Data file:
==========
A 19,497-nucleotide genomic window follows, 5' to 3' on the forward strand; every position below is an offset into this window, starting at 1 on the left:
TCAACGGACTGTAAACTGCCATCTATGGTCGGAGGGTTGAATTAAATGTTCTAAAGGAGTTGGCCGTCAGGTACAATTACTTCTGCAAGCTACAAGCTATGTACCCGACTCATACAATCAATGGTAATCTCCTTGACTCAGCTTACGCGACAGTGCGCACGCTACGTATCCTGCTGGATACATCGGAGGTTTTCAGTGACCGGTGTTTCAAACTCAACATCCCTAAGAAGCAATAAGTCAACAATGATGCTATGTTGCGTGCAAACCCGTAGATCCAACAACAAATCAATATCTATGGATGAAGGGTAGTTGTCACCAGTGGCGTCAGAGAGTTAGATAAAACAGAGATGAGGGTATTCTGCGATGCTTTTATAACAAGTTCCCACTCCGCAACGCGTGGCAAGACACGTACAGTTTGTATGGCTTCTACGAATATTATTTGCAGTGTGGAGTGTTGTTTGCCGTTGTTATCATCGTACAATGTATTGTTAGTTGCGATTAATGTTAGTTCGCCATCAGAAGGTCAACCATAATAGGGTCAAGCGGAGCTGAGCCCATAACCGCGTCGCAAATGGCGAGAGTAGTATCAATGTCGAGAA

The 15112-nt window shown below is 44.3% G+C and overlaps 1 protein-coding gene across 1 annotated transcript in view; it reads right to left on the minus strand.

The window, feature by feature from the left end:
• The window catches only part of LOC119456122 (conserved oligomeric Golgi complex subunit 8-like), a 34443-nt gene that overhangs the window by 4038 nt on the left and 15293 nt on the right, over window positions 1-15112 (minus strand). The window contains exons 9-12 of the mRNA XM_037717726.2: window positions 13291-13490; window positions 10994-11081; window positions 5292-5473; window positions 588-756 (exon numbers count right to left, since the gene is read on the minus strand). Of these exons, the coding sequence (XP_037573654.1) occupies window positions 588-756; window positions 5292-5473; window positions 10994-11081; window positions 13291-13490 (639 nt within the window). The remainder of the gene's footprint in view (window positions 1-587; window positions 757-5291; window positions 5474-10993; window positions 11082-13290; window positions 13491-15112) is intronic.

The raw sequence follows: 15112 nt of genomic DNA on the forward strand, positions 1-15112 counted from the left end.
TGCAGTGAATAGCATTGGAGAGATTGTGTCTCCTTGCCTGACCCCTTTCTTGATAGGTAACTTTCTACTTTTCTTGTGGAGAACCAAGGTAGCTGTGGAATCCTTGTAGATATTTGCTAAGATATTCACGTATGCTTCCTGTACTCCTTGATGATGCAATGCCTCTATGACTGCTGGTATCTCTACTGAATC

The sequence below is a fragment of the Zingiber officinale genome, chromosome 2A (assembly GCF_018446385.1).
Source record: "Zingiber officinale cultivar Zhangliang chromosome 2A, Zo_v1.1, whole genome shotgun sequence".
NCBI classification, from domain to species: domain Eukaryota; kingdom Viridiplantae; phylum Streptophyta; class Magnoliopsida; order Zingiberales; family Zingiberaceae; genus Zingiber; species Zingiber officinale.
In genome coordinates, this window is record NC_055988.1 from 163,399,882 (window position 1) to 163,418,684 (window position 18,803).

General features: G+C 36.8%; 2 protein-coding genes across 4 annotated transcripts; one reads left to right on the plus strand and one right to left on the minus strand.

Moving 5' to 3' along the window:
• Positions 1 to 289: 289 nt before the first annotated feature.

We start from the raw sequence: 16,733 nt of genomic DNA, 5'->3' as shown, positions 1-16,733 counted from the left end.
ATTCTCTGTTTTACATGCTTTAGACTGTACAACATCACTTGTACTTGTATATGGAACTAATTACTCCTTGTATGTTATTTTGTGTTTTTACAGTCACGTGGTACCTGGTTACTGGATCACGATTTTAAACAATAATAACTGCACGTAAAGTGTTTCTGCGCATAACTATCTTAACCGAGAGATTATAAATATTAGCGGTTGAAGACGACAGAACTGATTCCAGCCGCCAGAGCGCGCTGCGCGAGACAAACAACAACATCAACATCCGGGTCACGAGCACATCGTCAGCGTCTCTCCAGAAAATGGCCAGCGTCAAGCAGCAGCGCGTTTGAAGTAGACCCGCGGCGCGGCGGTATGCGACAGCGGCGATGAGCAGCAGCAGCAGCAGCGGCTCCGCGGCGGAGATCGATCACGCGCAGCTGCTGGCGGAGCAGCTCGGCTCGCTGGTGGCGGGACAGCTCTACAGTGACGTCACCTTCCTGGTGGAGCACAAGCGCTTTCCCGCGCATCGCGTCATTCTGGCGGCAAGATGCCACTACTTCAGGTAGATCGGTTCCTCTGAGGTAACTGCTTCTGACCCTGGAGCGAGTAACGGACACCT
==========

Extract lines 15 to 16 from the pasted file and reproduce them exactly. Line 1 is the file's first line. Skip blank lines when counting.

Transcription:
We start from the raw sequence: 16,733 nt of genomic DNA, 5'->3' as shown, positions 1-16,733 counted from the left end.
ATTCTCTGTTTTACATGCTTTAGACTGTACAACATCACTTGTACTTGTATATGGAACTAATTACTCCTTGTATGTTATTTTGTGTTTTTACAGTCACGTGGTACCTGGTTACTGGATCACGATTTTAAACAATAATAACTGCACGTAAAGTGTTTCTGCGCATAACTATCTTAACCGAGAGATTATAAATATTAGCGGTTGAAGACGACAGAACTGATTCCAGCCGCCAGAGCGCGCTGCGCGAGACAAACAACAACATCAACATCCGGGTCACGAGCACATCGTCAGCGTCTCTCCAGAAAATGGCCAGCGTCAAGCAGCAGCGCGTTTGAAGTAGACCCGCGGCGCGGCGGTATGCGACAGCGGCGATGAGCAGCAGCAGCAGCAGCGGCTCCGCGGCGGAGATCGATCACGCGCAGCTGCTGGCGGAGCAGCTCGGCTCGCTGGTGGCGGGACAGCTCTACAGTGACGTCACCTTCCTGGTGGAGCACAAGCGCTTTCCCGCGCATCGCGTCATTCTGGCGGCAAGATGCCACTACTTCAGGTAGATCGGTTCCTCTGAGGTAACTGCTTCTGACCCTGGAGCGAGTAACGGACACCT